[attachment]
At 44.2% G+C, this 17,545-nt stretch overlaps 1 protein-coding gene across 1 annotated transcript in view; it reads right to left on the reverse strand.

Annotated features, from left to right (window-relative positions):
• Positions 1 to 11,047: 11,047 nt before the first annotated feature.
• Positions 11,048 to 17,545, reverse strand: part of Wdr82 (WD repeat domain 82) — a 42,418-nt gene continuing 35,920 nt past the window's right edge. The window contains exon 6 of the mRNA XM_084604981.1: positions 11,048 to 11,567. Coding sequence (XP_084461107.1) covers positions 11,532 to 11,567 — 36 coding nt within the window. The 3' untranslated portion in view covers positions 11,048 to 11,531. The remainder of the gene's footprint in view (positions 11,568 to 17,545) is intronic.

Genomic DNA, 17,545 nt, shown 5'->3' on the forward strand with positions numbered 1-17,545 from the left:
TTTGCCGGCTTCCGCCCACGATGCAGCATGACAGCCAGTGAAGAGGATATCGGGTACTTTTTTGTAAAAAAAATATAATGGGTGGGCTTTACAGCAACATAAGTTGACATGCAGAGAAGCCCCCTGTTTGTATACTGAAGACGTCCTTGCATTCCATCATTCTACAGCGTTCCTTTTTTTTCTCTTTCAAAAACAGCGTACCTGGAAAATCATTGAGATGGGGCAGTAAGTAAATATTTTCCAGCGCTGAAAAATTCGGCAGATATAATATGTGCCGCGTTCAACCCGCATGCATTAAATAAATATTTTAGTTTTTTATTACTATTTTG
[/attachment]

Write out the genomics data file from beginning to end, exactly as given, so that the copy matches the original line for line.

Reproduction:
At 44.2% G+C, this 17,545-nt stretch overlaps 1 protein-coding gene across 1 annotated transcript in view; it reads right to left on the reverse strand.

Annotated features, from left to right (window-relative positions):
• Positions 1 to 11,047: 11,047 nt before the first annotated feature.
• Positions 11,048 to 17,545, reverse strand: part of Wdr82 (WD repeat domain 82) — a 42,418-nt gene continuing 35,920 nt past the window's right edge. The window contains exon 6 of the mRNA XM_084604981.1: positions 11,048 to 11,567. Coding sequence (XP_084461107.1) covers positions 11,532 to 11,567 — 36 coding nt within the window. The 3' untranslated portion in view covers positions 11,048 to 11,531. The remainder of the gene's footprint in view (positions 11,568 to 17,545) is intronic.

Genomic DNA, 17,545 nt, shown 5'->3' on the forward strand with positions numbered 1-17,545 from the left:
TTTGCCGGCTTCCGCCCACGATGCAGCATGACAGCCAGTGAAGAGGATATCGGGTACTTTTTTGTAAAAAAAATATAATGGGTGGGCTTTACAGCAACATAAGTTGACATGCAGAGAAGCCCCCTGTTTGTATACTGAAGACGTCCTTGCATTCCATCATTCTACAGCGTTCCTTTTTTTTCTCTTTCAAAAACAGCGTACCTGGAAAATCATTGAGATGGGGCAGTAAGTAAATATTTTCCAGCGCTGAAAAATTCGGCAGATATAATATGTGCCGCGTTCAACCCGCATGCATTAAATAAATATTTTAGTTTTTTATTACTATTTTG